Procedural Principle Plasma Welding

Schematic diagram plasma welding
Procedural principle of plasma welding

With plasma welding the weld or main arc burns between tungsten electrode and workpiece, just like it does with TIG-short time welding.
While with the TIG-method the arc burns freely, with plasma welding it is narrowed by an additional water-cooled plasma nozzle. Between tungsten electrode and plasma nozzle a Information über Schutzgase zum SchweißenPlasmagas - mostly 100 % Argon - conducted. The narrowing effect of the plasma arc results from the cooling effect of the nozzle (thermal pinch effect), which amplifies the narrowing effect of the electro-magnetic pinch effect.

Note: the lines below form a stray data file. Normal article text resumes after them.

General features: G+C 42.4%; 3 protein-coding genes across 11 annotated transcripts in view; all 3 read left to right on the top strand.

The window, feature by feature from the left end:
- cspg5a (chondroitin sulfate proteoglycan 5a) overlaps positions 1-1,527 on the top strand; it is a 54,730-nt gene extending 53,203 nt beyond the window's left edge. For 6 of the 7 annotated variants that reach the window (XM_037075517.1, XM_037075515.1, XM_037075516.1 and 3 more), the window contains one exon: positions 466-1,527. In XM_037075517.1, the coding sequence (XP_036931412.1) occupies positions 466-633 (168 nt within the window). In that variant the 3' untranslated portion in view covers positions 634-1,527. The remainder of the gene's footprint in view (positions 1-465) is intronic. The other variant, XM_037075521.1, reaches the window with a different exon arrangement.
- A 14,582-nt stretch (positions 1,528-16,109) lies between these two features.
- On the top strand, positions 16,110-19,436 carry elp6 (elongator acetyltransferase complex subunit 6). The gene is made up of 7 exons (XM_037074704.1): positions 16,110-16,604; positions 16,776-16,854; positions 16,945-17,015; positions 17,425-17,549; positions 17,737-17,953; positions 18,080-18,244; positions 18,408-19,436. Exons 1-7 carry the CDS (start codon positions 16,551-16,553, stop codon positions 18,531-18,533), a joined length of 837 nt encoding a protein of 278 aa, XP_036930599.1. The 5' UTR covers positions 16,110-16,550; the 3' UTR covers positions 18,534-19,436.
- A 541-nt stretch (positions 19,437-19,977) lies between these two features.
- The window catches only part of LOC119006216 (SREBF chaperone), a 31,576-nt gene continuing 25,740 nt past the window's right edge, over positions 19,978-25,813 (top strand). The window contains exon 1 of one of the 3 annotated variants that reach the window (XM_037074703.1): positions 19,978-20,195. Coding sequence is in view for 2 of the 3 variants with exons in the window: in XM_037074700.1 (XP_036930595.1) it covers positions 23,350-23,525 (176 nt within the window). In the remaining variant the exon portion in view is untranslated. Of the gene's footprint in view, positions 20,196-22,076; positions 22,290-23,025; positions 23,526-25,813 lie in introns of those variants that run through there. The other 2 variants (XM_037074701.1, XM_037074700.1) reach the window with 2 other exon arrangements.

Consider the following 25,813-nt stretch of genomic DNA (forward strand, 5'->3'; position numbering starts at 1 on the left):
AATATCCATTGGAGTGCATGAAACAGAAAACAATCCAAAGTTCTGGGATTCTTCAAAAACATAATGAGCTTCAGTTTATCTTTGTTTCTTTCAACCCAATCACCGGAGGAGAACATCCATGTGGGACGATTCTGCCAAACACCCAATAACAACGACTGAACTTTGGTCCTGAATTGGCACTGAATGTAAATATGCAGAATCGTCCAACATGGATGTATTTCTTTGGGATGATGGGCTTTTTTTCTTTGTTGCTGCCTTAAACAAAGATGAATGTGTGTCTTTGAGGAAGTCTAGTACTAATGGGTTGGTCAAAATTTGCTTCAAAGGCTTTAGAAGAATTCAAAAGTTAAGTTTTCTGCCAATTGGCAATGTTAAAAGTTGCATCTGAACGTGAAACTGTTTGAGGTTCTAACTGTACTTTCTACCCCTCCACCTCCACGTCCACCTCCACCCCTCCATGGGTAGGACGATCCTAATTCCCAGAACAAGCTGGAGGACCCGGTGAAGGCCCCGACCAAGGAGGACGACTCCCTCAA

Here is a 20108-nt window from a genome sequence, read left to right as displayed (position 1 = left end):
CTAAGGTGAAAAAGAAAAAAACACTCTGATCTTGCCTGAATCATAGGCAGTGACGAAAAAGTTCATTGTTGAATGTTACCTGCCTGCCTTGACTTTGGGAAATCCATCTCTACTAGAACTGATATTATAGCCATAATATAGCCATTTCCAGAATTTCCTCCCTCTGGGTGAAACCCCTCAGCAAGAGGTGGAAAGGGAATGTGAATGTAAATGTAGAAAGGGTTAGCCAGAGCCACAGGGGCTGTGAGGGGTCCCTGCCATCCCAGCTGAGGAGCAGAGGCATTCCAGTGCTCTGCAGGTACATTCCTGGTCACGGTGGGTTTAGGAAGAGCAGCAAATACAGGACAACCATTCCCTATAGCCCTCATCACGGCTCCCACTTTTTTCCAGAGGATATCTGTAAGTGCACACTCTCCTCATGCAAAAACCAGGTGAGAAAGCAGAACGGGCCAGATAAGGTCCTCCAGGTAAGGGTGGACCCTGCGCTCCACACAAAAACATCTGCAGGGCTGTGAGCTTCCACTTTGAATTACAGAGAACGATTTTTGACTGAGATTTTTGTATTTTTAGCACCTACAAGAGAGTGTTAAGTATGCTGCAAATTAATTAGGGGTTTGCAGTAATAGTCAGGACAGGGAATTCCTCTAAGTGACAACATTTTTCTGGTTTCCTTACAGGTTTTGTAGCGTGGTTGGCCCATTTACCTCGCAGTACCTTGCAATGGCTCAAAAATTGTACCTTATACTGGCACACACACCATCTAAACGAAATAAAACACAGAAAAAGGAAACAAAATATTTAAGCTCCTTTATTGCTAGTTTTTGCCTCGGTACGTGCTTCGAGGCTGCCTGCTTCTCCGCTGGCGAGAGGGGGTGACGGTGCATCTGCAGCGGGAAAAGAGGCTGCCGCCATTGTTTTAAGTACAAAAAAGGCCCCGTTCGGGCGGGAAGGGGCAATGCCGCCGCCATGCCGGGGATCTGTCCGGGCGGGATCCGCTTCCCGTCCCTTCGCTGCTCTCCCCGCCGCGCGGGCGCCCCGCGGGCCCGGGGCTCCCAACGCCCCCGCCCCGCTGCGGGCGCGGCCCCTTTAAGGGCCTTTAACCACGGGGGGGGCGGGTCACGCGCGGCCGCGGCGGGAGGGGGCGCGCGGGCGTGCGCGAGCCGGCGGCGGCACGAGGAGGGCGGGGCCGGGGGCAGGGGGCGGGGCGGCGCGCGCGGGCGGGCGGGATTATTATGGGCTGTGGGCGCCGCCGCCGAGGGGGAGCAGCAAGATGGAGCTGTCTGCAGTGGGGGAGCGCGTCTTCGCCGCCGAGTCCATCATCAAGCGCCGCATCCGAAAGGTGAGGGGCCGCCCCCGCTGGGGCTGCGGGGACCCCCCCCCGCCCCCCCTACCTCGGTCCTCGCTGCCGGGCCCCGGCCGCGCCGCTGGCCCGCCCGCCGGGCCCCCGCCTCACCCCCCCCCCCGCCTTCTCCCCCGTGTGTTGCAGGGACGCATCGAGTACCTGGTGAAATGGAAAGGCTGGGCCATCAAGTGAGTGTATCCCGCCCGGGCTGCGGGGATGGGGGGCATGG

With plasma welding there is a pilot arc additionally burning between the tungsten electrode and the plasma nozzle. The rated current is mostly between 3 to 15 A. The plasmagas forces the pilot arc faintly out of the plasma nozzle so that here a bright point of light is visible. The pilot arc ionizes the arc path, which leads to a extraordinary high ignition liability which is characteristic for plasma welding.

The protection of the molten pool is effected by Information über Schutzgase zum Schweißeninert gas being led between the outer inert gas nozzle and the plasma nozzle. As inert gas pure Ar or Ar-rich gas mixtures with hydrogen or helium are used.

Compared to the other conventional arc welding processes the narrowed plasma arc has a much higher energy density and a lower beam divergence. While the diameter of the TIG-arc increases very much from electrode tip to workpiece, the diameter of the plasma arc increases only slightly.